• In all solicitations and contracts for services, including construction, (“Covered Contracts”) awarded on or after Nov. 14 from solicitations issued before Oct. 15, (including new orders and orders under existing indefinite-delivery contracts);
  • In options on existing Covered Contracts and orders exercised on or after Oct. 15.

Covered Contracts do not include contracts or subcontracts under $250,000 in value or contracts or subcontracts “solely for the manufacturing of products.” Contracts and subcontracts with Indian Tribes under the Indian Self-Determination and Education Assistance Act are excluded from this requirement but procurement contracts or subcontracts under the FAR with Indian-owned or tribally-owned business entities are considered Covered Contracts. Further, solicitations and contracts where employees are performing work only outside the U.S. or its outlying areas are excluded from the applicability of FAR 52.233-99.

In line with the Order, the FAR Council also “strongly encourages” agencies and Contracting Officers to apply the clause to contracts that are not considered Covered Contracts. As evidenced by the published GSA Deviation, we expect agencies to aggressively interpret and implement the Guidance and FAR 52.233-99. The GSA is requiring the Federal Acquisition Service (“FAS”) to seek to bilaterally modify all existing contracts and “contract-like instruments” awarded before Oct. 15, including those above the micro-purchase threshold of $10,000, notwithstanding the $250,000 exclusion threshold. Further, because GSA claims that it is “not administratively feasible to distinguish FSS contracts that are solely for products from FSS contracts that are primarily for products,” GSA intends to include FAR 52.233-99 in all FSS contracts to purportedly “simplify compliance tracking, vendor communication, and customer messaging efforts.”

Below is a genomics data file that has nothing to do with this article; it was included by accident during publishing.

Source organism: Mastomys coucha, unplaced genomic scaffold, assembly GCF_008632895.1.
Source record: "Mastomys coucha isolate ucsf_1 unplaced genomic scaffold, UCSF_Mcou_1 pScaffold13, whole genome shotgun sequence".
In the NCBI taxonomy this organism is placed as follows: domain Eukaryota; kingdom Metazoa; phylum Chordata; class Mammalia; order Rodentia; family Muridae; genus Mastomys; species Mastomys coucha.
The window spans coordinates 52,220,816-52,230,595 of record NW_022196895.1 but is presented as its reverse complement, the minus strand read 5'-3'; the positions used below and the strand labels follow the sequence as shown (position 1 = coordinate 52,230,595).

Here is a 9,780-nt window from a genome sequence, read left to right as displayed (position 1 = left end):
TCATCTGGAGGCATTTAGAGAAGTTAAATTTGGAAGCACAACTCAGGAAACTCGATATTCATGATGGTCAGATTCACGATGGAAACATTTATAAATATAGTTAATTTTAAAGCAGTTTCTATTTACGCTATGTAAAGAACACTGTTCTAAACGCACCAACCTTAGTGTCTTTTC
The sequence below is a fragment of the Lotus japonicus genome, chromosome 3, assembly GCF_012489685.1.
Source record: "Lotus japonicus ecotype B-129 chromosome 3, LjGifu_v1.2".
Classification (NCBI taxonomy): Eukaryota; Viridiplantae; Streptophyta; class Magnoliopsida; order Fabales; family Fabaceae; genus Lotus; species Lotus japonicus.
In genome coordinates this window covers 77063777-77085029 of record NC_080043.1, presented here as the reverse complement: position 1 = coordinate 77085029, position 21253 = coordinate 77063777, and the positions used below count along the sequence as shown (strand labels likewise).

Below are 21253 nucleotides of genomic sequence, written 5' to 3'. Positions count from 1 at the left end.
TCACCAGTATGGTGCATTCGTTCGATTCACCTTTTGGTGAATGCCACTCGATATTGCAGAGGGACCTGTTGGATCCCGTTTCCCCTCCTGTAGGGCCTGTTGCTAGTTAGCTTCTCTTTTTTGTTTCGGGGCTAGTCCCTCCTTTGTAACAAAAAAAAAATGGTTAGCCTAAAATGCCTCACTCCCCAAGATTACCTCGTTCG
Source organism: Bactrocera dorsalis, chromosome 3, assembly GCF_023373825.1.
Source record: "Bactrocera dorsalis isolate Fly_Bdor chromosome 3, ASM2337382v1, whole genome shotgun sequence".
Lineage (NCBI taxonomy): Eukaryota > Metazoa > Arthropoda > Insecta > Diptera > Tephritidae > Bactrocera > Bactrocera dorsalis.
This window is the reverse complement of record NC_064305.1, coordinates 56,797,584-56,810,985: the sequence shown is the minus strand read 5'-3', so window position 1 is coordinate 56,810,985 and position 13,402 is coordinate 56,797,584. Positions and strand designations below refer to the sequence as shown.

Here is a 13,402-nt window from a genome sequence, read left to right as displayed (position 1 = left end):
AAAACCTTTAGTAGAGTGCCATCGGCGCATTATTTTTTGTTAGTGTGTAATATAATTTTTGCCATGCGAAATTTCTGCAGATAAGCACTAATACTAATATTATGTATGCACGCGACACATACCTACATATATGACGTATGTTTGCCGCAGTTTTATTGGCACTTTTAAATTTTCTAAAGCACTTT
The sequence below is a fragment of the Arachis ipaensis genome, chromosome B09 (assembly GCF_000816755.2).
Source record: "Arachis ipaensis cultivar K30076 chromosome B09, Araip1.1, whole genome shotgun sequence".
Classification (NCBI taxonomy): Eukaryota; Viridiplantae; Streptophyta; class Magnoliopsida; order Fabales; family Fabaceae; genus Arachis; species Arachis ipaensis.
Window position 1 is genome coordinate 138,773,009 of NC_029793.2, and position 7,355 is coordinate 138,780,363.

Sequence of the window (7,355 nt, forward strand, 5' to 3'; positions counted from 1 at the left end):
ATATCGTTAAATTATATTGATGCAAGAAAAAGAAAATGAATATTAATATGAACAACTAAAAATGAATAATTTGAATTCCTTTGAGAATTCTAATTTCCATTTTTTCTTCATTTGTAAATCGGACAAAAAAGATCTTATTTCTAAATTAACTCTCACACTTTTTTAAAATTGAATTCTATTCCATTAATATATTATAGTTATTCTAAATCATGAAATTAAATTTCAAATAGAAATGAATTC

It is important to note that contractors and subcontractors should carefully consider the impacts of agreeing to bilateral modifications, both in terms of costs and time of performance, as it will undoubtedly contain a standard waiver of future claims for this change. The opportunity to negotiate reimbursement of incurred costs and increased time of performance is prior to accepting any modification to a contract or order. While not mentioned in the FAR Council’s instructions, Section 7 of the Order requires that it be implemented consistent with applicable law and subject to the availability of appropriations. As such, if agencies do not have funds to cover increased costs resulting from the implementation of FAR 52.223-19, there may very well be situations where contracts cannot be modified.

Clark Hill’s Government Contracts and Regulatory Affairs teams will be monitoring these future actions and providing updated reports in further client alerts as warranted. Please feel free to contact the authors with any questions or comments.

The views and opinions expressed in the article represent the view of the author and not necessarily the official view of Clark Hill PLC. Nothing in this article constitutes professional legal advice nor is intended to be a substitute for professional legal advice.